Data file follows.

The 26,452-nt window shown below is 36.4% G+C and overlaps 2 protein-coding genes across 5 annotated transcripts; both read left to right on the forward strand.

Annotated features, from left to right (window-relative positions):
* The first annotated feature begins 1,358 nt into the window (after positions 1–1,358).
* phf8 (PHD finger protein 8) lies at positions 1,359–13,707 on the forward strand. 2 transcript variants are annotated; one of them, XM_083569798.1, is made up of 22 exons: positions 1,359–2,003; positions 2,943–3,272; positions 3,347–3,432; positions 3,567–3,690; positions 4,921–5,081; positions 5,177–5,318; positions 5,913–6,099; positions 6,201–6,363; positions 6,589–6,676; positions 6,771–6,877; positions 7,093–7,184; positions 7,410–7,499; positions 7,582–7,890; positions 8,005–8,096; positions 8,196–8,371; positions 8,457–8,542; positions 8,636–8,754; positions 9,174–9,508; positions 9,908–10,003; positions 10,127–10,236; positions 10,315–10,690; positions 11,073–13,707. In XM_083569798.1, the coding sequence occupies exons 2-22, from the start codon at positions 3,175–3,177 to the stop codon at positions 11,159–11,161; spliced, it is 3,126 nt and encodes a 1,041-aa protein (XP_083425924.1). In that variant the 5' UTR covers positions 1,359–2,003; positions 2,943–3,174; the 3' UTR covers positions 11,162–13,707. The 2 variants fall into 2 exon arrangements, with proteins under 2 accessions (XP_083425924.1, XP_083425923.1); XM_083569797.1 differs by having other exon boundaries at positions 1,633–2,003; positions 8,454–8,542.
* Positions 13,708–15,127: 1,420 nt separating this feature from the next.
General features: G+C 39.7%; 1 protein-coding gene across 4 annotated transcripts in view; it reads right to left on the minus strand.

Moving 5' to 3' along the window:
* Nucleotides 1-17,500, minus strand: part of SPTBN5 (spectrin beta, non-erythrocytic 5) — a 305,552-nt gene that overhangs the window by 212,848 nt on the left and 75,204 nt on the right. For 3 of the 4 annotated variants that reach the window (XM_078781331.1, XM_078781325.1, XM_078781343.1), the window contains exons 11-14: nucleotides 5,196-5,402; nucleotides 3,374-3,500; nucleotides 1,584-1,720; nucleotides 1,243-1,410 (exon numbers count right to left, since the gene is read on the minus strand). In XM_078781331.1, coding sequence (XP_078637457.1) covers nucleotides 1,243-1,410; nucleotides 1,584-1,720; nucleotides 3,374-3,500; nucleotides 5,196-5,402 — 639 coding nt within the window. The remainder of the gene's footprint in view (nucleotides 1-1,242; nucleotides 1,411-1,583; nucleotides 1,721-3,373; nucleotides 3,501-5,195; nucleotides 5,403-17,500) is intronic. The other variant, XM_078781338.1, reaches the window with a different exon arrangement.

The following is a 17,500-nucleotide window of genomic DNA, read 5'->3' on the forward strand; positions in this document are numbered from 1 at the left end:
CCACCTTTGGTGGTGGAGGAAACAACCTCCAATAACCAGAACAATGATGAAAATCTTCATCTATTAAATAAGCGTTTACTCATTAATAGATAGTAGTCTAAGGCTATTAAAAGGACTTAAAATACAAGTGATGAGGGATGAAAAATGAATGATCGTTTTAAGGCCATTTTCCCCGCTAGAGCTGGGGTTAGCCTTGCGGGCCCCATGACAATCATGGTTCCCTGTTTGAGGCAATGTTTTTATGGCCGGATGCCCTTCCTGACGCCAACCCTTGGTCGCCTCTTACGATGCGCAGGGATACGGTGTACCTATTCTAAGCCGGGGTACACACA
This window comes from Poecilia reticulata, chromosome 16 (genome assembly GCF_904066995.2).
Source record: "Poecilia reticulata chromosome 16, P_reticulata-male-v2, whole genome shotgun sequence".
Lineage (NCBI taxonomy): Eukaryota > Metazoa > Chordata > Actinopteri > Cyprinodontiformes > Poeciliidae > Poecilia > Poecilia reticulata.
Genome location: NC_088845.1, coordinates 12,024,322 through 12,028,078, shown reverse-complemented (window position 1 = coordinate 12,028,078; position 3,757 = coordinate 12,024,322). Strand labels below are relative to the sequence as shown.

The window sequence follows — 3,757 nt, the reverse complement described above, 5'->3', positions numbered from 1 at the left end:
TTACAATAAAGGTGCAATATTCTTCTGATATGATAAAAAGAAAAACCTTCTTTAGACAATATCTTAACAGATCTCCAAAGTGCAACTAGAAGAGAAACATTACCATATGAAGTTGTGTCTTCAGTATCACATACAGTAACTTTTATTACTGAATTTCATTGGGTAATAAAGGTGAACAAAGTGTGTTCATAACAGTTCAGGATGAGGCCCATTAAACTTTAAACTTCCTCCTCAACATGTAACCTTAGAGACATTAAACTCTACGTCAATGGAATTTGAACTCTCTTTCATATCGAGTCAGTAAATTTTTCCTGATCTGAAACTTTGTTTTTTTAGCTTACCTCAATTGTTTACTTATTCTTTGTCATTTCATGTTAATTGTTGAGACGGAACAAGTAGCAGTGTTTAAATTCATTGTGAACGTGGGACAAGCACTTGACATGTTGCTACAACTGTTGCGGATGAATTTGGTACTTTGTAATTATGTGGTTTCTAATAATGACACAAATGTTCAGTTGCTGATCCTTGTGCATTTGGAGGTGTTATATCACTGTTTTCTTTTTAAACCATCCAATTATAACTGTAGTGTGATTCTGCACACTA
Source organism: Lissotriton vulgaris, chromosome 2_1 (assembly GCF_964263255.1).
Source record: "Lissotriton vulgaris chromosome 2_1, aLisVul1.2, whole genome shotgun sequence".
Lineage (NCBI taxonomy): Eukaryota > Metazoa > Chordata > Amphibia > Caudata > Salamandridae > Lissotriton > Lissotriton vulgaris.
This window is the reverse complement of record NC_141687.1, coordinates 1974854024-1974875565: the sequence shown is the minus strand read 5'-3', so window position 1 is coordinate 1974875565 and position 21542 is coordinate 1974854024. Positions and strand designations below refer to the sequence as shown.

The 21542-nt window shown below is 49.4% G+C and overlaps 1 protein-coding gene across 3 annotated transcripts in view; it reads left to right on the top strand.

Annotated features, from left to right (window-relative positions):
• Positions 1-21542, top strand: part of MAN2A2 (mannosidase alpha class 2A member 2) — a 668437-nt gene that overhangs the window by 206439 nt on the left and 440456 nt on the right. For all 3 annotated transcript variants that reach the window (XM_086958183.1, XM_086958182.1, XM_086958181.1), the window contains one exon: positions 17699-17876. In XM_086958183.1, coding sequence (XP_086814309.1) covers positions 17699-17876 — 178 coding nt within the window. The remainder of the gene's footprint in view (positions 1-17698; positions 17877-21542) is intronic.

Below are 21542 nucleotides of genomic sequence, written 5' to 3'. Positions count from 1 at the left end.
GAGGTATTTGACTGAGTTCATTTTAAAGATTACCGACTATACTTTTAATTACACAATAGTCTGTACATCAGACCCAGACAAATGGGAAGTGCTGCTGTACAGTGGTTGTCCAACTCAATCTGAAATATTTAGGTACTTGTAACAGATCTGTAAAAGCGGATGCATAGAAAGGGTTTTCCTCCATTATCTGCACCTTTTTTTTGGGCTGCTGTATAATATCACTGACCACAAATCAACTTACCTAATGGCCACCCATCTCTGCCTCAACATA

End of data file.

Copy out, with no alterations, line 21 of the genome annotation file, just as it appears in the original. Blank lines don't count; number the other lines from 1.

The 21542-nt window shown below is 49.4% G+C and overlaps 1 protein-coding gene across 3 annotated transcripts in view; it reads left to right on the top strand.